The most authoritative paper in the United States has put its weight behind the federal legalization of marijuana, a momentous endorsement in the prolonged fight to end to the criminalization of marijuana that has been in place since 1937.
Debuting what is to be a six-part series, The New York Times editorial board called for an end to the "prohibition" of marijuana, saying the current ban "[inflicts] great harm on society just to prohibit a substance far less dangerous than alcohol." The interactive series is to run from July 26 to August 5, beginning with Saturday's editorial, "High Time: An Editorial Series on Marijuana Legalization." An accompanying blog post by editor Andrew Rosenthal stated the decision to back legalizing marijuana was "long in the making," and "as more and more states liberalized their marijuana laws in open defiance of the federal ban, it became clear to us that there had to be a national approach to the issue."
The board argues that after weighing the pros and cons of legalization, the scale tips in favor of ending the ban. The Times acknowledges that there are concerns about certain forms of marijuana use, including that by minors. Thus, the board advocates for restricting sales of marijuana to those under the age of 21. Addressing other health, social and legal concerns, the board writes that "there are no perfect answers ... but neither are there such answers about tobacco or alcohol." But as the Times argues, the concerns are outweighed by the "vast" social costs of marijuana laws.
From the Times editors:
There were 658,000 arrests for marijuana possession in 2012, according to F.B.I. figures, compared with 256,000 for cocaine, heroin and their derivatives. Even worse, the result is racist, falling disproportionately on young black men, ruining their lives and creating new generations of career criminals.
As Politico notes, the "The Times is the biggest U.S. newspaper to endorse the legalization of marijuana." Adding to the significance is the Times' history of being conservative when it comes to legalization. In 2013, an article stressed the dangers of more potent forms of marijuana as well as use of the drug by teenagers. Following Colorado's legalization of marijuana in January 2014, a Times article sounded alarm over having more users of the drug behind the wheel. The article was accompanied by a photo of Tommy Chong and Cheech Marin in the film “Up in Smoke," lighting up in a vehicle. Fears over food laced with marijuana being more accessible to children were sparked by tales of a rise in youth being taken to the emergency room after consuming snacks with the drug. As Washington state moved to join Colorado in legalizing recreational marijuana, the Times wrote on the many hurdles that medical marijuana providers would encounter. In June, the Times hosted an op-ed column where the writer said "Marijuana is more dangerous than many of us once thought," pointing to a link between marijuana use and schizophrenia. And of course, there was New York Times columnist Maureen Dowd's "bad trip," where she detailed being "curled up in a hallucinatory state for the next eight hours," after trying a marijuana candy bar while on assignment.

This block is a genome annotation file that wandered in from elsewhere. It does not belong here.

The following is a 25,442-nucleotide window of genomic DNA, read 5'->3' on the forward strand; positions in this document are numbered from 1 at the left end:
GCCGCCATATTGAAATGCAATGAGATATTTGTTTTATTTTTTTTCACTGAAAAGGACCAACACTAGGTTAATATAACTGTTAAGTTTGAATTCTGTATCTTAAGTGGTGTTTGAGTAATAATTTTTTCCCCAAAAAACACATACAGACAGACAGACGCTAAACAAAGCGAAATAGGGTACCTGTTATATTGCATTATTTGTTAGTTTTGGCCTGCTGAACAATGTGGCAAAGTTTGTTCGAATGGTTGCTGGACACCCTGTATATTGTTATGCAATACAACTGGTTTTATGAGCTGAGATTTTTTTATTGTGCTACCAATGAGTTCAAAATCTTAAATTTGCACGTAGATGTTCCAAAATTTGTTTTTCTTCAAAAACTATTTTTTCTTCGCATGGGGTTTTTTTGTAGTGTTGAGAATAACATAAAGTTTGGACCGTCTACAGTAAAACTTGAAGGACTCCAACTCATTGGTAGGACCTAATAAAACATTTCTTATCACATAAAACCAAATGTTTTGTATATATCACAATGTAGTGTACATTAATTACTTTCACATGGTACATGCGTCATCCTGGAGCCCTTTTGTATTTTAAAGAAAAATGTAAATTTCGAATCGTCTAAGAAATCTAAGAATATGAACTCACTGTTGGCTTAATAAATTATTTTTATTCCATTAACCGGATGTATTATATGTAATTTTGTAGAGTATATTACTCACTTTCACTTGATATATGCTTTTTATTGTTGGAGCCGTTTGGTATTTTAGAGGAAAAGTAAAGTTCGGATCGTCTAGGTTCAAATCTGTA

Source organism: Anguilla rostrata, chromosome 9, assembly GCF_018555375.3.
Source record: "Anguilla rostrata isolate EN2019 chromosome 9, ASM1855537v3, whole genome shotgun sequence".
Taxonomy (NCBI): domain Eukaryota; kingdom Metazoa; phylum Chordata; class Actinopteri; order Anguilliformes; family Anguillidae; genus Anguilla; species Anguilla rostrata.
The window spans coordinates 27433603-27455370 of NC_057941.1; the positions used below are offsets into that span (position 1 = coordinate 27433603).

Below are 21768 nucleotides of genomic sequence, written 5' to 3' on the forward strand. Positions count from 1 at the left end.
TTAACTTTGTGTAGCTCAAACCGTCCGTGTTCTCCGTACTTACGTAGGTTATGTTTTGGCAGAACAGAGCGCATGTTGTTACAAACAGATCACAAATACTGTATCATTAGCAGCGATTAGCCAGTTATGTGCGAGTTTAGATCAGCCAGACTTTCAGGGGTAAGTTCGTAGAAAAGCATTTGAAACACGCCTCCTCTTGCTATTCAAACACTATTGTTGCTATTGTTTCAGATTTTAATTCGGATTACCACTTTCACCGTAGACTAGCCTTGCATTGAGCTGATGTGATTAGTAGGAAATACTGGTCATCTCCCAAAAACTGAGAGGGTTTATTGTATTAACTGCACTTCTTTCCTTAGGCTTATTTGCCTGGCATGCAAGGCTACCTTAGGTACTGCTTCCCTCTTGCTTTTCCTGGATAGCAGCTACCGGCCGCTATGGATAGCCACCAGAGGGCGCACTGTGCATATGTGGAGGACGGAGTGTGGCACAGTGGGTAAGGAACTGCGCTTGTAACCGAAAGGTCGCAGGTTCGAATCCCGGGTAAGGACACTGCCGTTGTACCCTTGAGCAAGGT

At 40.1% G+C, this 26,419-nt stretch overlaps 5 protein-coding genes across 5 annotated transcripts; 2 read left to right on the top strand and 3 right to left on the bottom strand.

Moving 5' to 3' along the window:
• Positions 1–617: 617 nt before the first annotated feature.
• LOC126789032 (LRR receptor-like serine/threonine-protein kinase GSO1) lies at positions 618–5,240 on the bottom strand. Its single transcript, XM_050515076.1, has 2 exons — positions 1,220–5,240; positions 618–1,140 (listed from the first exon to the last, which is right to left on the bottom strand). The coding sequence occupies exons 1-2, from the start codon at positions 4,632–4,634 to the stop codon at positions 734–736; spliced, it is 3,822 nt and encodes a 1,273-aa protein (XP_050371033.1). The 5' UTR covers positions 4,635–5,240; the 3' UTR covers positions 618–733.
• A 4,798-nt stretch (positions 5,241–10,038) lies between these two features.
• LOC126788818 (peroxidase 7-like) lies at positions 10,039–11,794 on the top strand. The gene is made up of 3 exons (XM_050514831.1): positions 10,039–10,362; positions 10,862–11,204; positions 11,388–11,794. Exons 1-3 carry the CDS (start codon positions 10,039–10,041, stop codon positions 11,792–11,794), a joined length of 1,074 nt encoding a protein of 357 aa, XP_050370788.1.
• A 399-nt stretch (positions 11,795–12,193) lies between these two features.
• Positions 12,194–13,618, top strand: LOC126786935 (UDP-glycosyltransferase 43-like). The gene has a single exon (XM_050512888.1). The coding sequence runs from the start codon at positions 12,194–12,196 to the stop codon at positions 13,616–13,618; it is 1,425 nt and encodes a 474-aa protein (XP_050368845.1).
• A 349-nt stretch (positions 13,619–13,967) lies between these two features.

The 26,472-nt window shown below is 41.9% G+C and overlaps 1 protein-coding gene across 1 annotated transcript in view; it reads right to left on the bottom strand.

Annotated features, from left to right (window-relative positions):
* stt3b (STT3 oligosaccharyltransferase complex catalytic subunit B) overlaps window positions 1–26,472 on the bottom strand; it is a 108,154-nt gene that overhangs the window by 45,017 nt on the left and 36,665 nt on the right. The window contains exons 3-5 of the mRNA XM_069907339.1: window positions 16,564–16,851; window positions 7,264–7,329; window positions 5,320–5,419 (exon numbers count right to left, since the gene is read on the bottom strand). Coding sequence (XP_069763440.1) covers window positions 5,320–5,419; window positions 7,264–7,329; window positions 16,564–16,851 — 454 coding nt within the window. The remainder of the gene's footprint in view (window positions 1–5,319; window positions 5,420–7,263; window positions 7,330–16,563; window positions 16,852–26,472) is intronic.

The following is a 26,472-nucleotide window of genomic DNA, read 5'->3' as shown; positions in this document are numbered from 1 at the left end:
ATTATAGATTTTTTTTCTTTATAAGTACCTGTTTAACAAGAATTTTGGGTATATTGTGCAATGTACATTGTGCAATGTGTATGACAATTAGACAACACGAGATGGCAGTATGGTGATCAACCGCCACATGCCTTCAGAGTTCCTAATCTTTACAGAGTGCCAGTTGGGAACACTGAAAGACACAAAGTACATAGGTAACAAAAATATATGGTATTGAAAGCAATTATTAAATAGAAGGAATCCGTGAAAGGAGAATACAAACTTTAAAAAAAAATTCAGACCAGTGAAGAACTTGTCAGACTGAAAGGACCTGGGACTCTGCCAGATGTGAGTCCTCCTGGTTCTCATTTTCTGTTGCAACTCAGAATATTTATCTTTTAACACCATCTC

Given the Times influence, it could be that the endorsement of federal legalization of marijuana could spur politicians, organizations and publications to do in kind. The Times' endorsement is strengthened by the paper's history on issues concerning marijuana and strong language, likening the ban on marijuana to the prohibition of alcohol. Set beside an interactive American flag where stars transform to marijuana leaves as readers scroll, the editorial opens:
It took 13 years for the United States to come to its senses and end Prohibition, 13 years in which people kept drinking, otherwise law-abiding citizens became criminals and crime syndicates arose and flourished. It has been more than 40 years since Congress passed the current ban on marijuana, inflicting great harm on society just to prohibit a substance far less dangerous than alcohol.
The Times editors close with certainty, "It is long past time to repeal this version of Prohibition."
President Barack Obama said in 2012 that prosecuting pot users in states that have legalized it would not be a top priority for his administration, telling ABC News' Barbara Walters, "We've got bigger fish to fry." The New York Times editorial board endorsement of legalizing marijuana counts as another key voice sounding for a change in how the U.S. approaches marijuana.
CORRECTION: 10:30 p.m. ET -- This article previously stated that marijuana had been banned in the United States for 40 years. As Frontline notes, the Marijuana Tax Act effectively criminalized marijuana in the U.S. in 1937.